Project Stream is at the heart of the Restoration Ecology Program. Prior to 2012, Project Stream was an unnamed (and largely unknown) waterway feeding into the north end of the Mount Holyoke College lakes system. Kate Ballantine's Restoration Ecology class began studying the stream and conducting research. They soon found that, like much of the globe, the Mount Holyoke College water system has problems with nutrient pollution, and Project Stream was not functioning to its full potential to remove those nutrients and filter the water. REP students took on the task of planning for and implementing a full site restoration. Through their efforts, that plan became a real-life restoration project.
- To improve the quality of water entering Upper Lake from the tributary stream.
- To set the site on a trajectory toward dominance by native plant species.
- To encourage site visitors and program participants to engage in the science, practice, and social dimensions of ecological restoration through education and outreach endeavors.
Project Stream Phase 1
Phase 1 construction began on August 24, 2015 and was completed and opened to visitors in November, 2015. Watch the time-lapse.
Why focus on one little stream?
Mount Holyoke is not unique in its water pollution issues.
Insights gleaned from research and restoration at the Project Stream site should be widely applicable.
Nutrient pollution is a problem of national scope.
- 14,000 nutrient-related impairment listings in 49 states
- 2.5 million acres of lakes and reservoirs
- 80,000 miles of rivers and streams
- And this is a known underestimate...
- Over 47% of streams have medium-to-high levels of phosphorus and over 53% have medium-to-high levels of nitrogen
- 78% of assessed continental U.S. coastal waters exhibit eutrophication, many with harmful algal blooms
- Nutrient impacts reflect doubling of U.S. population over past 50 years (increased construction, wastewater, and food production)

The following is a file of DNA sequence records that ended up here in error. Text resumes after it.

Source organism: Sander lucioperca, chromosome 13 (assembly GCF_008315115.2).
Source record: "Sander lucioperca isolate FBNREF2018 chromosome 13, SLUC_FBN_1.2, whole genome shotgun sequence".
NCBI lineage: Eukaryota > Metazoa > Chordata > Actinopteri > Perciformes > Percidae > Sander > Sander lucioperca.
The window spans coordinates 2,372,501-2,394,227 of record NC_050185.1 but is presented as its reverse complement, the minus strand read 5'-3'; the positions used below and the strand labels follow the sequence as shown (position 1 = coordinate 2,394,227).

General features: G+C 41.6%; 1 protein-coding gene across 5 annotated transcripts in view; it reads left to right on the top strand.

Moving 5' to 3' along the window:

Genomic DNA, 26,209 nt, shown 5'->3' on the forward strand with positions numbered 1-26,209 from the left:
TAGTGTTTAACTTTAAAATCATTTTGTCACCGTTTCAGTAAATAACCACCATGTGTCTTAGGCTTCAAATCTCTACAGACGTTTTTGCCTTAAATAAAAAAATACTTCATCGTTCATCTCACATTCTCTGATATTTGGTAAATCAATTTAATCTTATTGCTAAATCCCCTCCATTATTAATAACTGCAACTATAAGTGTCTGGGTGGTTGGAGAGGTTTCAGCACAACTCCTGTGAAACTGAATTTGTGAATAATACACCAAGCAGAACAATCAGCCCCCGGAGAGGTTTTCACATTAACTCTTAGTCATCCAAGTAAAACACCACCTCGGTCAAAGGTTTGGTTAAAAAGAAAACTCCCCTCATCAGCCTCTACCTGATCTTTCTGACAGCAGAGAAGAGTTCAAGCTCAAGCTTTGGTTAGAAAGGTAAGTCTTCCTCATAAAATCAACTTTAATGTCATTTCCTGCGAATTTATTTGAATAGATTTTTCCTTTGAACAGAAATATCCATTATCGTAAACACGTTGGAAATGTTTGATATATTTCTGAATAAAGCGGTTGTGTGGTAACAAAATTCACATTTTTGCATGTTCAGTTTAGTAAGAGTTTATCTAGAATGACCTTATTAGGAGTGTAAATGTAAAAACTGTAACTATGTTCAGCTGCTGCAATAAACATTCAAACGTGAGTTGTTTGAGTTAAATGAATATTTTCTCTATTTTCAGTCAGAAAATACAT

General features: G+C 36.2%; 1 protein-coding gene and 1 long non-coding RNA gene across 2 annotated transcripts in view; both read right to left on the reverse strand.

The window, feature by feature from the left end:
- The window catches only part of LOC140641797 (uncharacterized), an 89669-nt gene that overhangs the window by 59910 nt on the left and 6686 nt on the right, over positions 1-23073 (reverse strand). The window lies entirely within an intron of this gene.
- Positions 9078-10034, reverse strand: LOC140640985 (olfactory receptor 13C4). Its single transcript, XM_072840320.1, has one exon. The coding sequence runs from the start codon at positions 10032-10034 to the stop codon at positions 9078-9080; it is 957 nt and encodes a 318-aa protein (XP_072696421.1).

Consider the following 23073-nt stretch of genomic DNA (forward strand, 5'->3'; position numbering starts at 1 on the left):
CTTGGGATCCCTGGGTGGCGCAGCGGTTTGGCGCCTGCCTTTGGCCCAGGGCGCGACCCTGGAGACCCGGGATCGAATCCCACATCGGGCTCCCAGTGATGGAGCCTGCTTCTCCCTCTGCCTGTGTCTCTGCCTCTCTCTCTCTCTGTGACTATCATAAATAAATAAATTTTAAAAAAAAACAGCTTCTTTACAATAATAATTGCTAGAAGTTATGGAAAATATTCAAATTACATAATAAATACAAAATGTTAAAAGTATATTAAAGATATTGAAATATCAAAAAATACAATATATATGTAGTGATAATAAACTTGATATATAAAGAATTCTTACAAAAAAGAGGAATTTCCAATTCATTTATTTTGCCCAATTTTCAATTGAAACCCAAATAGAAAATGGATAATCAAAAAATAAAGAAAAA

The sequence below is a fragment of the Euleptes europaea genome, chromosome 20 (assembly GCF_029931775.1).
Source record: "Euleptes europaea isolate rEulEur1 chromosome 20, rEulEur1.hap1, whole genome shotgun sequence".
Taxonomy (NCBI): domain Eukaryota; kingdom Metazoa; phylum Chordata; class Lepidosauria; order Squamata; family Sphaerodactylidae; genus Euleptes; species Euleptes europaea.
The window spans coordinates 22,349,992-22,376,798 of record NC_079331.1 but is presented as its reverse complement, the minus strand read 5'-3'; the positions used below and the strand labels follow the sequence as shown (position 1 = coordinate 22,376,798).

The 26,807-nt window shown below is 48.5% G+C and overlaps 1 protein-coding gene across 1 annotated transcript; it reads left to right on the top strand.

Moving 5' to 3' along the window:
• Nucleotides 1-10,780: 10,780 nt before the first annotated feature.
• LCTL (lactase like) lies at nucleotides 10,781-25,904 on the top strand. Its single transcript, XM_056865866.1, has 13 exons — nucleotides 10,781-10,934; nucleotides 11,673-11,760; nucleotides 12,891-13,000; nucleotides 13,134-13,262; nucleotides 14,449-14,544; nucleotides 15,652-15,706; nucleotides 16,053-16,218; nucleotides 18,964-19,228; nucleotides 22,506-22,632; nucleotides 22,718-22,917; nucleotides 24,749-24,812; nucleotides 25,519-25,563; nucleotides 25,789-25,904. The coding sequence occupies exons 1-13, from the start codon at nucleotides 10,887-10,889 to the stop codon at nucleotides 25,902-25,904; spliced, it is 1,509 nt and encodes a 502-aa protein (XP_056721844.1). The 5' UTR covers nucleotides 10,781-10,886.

- In agricultural areas, more than one in five shallow, private wells contained nitrate at levels above the EPA drinking water standard
Assistant Professor Kate Ballentine, students and alumnae from the Restoration Ecology program were on hand to officially open the boardwalk at the Project Stream site on May 14, 2016.
New England Environmental, Inc.
NEE is working with the Restoration Ecology Program to provide a full range of environmental consulting services for the Project Stream restoration, from on-site wetland and soil assessment and landscape architectural and ecological design services to invasive species management, permitting, and construction management/oversight. Registered Landscape Architect Andrew Bohne worked with the REP to design Project Stream, envisioning a meandering wetland with hummocks and hollows that engages students and visitors alike along an elevated boardwalk, with gathering space for an outdoor classroom. The plans created with NEE were essential to getting the wetland restoration project permitted, and NEE's continued involvement in the project is vital to meeting the project goals.
Scapes Builders & Excavation, LLC
South Deerfield, MA
With an outstanding reputation for quality work in wetland areas, Scapes Builders is our excavation and construction crew. The Scapes team will be lowering the elevation of the floodplain to bring the stream back into connection with the surrounding wetland landscape–a key piece of the restoration. Scapes will also be building the pedestrian boardwalk that will allow visitors from MHC and the surrounding communities to experience the new wetland up close.
Clean Water Action
Boston & Northampton, MA
Clean Water Action unites diverse groups to protect our environment, health, economic well-being, and community quality of life, with key focuses on preventing water pollution and maintaining clean, safe, and affordable water. Clean Water Action helped make the Project Stream restoration possible through a generous grant.